Skip to main page content
Access keys NCBI Homepage MyNCBI Homepage Main Content Main Navigation
Review
. 1998 Jun 9;95(12):6578-83.
doi: 10.1073/pnas.95.12.6578.

Prokaryotes: The Unseen Majority

Affiliations
Free PMC article
Review

Prokaryotes: The Unseen Majority

W B Whitman et al. Proc Natl Acad Sci U S A. .
Free PMC article

Abstract

The number of prokaryotes and the total amount of their cellular carbon on earth are estimated to be 4-6 x 10(30) cells and 350-550 Pg of C (1 Pg = 10(15) g), respectively. Thus, the total amount of prokaryotic carbon is 60-100% of the estimated total carbon in plants, and inclusion of prokaryotic carbon in global models will almost double estimates of the amount of carbon stored in living organisms. In addition, the earth's prokaryotes contain 85-130 Pg of N and 9-14 Pg of P, or about 10-fold more of these nutrients than do plants, and represent the largest pool of these nutrients in living organisms. Most of the earth's prokaryotes occur in the open ocean, in soil, and in oceanic and terrestrial subsurfaces, where the numbers of cells are 1.2 x 10(29), 2.6 x 10(29), 3.5 x 10(30), and 0. 25-2.5 x 10(30), respectively. The numbers of heterotrophic prokaryotes in the upper 200 m of the open ocean, the ocean below 200 m, and soil are consistent with average turnover times of 6-25 days, 0.8 yr, and 2.5 yr, respectively. Although subject to a great deal of uncertainty, the estimate for the average turnover time of prokaryotes in the subsurface is on the order of 1-2 x 10(3) yr. The cellular production rate for all prokaryotes on earth is estimated at 1.7 x 10(30) cells/yr and is highest in the open ocean. The large population size and rapid growth of prokaryotes provides an enormous capacity for genetic diversity.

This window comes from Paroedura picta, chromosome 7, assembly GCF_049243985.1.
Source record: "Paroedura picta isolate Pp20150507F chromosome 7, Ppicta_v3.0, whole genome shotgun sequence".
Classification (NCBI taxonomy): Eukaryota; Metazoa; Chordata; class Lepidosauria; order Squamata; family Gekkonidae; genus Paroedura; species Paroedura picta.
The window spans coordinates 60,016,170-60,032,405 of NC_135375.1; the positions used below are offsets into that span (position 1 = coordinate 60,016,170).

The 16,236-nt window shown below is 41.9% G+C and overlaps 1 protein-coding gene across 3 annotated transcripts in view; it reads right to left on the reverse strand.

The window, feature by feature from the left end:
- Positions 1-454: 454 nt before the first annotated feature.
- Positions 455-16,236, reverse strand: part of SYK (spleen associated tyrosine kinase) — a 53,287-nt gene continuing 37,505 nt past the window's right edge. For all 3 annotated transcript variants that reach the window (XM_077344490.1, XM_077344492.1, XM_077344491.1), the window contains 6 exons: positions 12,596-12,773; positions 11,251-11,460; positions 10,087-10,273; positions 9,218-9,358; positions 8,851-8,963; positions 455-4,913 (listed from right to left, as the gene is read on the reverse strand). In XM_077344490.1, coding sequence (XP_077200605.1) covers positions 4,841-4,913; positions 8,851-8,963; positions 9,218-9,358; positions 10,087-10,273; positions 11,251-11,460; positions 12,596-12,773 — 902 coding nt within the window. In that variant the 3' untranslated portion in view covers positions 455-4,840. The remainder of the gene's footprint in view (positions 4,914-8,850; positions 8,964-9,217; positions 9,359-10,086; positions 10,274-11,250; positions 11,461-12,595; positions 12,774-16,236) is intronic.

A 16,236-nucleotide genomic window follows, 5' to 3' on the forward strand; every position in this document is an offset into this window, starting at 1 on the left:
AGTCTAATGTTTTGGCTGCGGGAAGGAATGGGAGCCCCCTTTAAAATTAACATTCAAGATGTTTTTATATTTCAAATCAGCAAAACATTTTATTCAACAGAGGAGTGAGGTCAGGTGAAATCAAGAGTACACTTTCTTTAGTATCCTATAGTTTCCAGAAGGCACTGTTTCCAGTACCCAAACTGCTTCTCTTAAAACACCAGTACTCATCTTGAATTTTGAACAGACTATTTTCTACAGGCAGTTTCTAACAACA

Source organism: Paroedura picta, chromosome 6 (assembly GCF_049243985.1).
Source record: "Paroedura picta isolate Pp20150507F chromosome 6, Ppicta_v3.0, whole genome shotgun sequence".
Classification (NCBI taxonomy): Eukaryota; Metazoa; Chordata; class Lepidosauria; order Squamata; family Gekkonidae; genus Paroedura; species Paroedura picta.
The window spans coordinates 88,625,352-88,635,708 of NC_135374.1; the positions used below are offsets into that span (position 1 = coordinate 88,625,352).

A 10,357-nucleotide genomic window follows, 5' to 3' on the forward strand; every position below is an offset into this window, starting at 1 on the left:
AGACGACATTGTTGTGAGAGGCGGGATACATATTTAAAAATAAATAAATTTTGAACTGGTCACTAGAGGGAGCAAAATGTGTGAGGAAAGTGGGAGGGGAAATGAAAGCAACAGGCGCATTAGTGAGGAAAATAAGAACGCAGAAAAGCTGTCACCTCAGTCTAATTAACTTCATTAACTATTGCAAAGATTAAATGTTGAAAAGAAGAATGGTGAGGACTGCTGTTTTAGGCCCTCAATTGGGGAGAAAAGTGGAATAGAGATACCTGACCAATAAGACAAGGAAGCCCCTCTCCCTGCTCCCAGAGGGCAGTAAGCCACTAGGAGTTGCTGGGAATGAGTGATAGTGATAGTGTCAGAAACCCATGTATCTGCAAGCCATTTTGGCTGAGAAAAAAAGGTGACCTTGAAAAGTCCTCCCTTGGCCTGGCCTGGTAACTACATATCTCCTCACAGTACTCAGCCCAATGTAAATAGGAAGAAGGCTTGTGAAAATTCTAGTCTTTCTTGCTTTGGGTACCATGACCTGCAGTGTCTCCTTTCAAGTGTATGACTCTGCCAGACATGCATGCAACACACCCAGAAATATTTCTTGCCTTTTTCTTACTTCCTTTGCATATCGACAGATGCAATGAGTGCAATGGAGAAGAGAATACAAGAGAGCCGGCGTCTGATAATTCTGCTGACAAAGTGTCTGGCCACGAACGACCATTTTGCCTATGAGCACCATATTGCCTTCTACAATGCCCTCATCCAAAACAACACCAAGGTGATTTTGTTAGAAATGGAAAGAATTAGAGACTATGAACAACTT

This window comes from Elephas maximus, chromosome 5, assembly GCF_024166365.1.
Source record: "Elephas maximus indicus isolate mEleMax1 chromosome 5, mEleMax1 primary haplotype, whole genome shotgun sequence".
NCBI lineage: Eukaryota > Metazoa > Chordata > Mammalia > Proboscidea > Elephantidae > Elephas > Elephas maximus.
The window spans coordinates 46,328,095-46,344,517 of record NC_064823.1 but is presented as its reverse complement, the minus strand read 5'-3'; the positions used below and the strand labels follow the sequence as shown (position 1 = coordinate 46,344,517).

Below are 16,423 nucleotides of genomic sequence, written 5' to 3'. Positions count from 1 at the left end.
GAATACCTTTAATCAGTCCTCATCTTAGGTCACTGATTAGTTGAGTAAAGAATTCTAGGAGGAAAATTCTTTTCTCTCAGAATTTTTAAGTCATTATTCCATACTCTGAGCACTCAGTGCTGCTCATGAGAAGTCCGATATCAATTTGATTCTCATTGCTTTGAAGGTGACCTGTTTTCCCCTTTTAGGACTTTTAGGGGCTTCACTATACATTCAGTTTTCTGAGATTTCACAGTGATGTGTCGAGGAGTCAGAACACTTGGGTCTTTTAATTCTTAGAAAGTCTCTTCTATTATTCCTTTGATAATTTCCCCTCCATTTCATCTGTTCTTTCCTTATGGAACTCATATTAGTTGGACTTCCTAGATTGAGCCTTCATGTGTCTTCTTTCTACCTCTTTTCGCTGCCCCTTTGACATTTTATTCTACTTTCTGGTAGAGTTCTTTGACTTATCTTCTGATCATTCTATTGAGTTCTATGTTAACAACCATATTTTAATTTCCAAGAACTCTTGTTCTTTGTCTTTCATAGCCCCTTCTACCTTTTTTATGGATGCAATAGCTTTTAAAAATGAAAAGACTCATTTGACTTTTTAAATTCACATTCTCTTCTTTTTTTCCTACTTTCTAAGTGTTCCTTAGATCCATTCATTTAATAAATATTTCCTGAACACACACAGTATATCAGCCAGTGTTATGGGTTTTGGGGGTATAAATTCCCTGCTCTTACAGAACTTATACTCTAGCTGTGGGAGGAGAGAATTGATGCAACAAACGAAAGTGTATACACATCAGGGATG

Similar articles

See all similar articles

Cited by 935 articles

See all "Cited by" articles

Publication types

MeSH terms

LinkOut - more resources

Feedback